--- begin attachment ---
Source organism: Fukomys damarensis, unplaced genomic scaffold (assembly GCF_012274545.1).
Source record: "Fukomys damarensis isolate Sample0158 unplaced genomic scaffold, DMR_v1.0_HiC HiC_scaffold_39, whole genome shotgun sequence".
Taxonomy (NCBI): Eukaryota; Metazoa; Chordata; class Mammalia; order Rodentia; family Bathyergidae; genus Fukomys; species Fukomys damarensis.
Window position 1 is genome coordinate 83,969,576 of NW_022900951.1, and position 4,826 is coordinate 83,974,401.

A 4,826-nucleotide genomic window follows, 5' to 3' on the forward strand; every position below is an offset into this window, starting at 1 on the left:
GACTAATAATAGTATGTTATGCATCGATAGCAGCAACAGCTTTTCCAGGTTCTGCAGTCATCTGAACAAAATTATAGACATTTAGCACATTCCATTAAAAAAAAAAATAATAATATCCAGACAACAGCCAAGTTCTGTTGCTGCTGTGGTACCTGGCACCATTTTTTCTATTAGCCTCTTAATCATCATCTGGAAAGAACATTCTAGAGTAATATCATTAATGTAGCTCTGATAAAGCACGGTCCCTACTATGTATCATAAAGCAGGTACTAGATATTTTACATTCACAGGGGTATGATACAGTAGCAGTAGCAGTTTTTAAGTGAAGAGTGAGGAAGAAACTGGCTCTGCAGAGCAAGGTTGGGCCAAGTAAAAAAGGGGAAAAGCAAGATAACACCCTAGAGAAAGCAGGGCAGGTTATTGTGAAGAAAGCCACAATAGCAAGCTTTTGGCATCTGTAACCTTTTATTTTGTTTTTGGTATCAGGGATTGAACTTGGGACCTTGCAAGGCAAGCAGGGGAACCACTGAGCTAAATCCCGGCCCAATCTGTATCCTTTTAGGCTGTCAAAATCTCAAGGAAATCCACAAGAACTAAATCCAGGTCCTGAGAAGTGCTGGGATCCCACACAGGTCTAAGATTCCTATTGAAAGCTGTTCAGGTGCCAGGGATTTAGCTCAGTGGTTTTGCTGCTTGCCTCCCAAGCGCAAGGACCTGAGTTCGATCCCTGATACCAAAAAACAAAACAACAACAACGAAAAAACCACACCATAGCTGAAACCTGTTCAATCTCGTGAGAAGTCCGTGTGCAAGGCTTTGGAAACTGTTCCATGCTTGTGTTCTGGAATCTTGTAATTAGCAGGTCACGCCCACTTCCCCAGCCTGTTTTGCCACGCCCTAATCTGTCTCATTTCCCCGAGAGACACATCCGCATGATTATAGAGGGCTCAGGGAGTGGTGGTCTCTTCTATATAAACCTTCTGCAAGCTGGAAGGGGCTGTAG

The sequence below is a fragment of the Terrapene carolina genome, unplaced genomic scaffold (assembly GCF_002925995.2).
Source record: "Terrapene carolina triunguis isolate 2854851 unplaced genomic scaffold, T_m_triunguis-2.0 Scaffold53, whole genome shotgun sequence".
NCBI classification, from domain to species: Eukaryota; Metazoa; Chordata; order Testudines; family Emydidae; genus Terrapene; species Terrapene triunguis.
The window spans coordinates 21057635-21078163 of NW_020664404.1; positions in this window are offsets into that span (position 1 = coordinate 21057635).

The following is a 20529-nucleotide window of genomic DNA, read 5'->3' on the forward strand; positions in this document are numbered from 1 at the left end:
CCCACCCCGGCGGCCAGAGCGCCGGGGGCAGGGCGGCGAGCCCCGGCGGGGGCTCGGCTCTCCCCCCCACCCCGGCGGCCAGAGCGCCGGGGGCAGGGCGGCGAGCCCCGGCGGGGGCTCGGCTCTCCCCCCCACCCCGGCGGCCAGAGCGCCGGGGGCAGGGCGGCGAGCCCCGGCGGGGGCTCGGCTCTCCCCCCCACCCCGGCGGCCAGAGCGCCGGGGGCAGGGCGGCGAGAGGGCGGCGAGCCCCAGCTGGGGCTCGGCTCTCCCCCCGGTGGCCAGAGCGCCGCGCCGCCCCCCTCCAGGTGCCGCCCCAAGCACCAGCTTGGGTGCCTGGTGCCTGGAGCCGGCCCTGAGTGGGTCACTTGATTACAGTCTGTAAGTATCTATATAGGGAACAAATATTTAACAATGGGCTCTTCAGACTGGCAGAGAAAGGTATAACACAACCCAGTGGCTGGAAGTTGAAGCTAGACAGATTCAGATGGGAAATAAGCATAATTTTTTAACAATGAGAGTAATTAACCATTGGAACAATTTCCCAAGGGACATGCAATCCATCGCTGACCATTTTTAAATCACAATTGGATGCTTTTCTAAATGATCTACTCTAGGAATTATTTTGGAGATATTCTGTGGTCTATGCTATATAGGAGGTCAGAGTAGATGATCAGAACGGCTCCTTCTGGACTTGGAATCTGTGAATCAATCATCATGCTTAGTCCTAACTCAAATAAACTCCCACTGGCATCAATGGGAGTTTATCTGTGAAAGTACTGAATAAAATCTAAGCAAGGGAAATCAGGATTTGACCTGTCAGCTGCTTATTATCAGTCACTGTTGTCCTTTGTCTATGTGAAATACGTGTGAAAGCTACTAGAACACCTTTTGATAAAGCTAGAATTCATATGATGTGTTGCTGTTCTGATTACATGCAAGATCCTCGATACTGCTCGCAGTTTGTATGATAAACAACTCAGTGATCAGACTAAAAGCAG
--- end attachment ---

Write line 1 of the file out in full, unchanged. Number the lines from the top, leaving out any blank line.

Source organism: Fukomys damarensis, unplaced genomic scaffold (assembly GCF_012274545.1).